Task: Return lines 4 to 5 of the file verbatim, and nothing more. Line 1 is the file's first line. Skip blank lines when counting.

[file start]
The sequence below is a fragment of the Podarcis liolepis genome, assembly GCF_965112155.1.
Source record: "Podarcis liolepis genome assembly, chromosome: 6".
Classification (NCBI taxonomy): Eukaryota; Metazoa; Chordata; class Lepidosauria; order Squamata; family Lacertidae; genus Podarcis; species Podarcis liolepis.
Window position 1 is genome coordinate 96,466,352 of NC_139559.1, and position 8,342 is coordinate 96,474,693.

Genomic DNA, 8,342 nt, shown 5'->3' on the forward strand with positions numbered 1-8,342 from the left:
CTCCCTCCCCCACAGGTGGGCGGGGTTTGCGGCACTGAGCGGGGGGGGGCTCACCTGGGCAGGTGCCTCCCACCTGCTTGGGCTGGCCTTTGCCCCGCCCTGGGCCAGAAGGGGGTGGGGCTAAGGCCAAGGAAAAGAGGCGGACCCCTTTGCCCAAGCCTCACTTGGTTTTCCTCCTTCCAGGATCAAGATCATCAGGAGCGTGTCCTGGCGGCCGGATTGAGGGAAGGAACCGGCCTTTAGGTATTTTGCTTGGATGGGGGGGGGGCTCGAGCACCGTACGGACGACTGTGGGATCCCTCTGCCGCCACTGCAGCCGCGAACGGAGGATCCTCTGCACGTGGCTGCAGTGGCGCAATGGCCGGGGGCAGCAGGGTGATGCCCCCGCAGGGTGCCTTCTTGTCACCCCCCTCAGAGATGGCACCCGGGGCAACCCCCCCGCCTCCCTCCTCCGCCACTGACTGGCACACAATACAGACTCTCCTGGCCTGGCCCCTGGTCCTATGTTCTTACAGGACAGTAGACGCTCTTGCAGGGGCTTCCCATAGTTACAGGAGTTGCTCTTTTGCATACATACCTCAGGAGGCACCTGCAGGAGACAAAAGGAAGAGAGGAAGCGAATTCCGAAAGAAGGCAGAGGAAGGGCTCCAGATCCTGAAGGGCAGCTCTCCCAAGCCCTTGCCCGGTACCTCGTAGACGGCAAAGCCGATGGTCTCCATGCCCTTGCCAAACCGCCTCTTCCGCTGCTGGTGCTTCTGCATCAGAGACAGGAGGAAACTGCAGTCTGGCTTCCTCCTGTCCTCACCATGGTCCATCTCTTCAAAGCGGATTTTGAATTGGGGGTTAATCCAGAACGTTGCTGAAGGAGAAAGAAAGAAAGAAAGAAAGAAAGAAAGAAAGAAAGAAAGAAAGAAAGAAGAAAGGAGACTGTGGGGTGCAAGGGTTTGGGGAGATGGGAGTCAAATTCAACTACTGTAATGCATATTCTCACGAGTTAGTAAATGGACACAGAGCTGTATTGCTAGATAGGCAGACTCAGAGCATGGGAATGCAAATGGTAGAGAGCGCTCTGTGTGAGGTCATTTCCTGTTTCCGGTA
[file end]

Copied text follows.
Window position 1 is genome coordinate 96,466,352 of NC_139559.1, and position 8,342 is coordinate 96,474,693.

Genomic DNA, 8,342 nt, shown 5'->3' on the forward strand with positions numbered 1-8,342 from the left: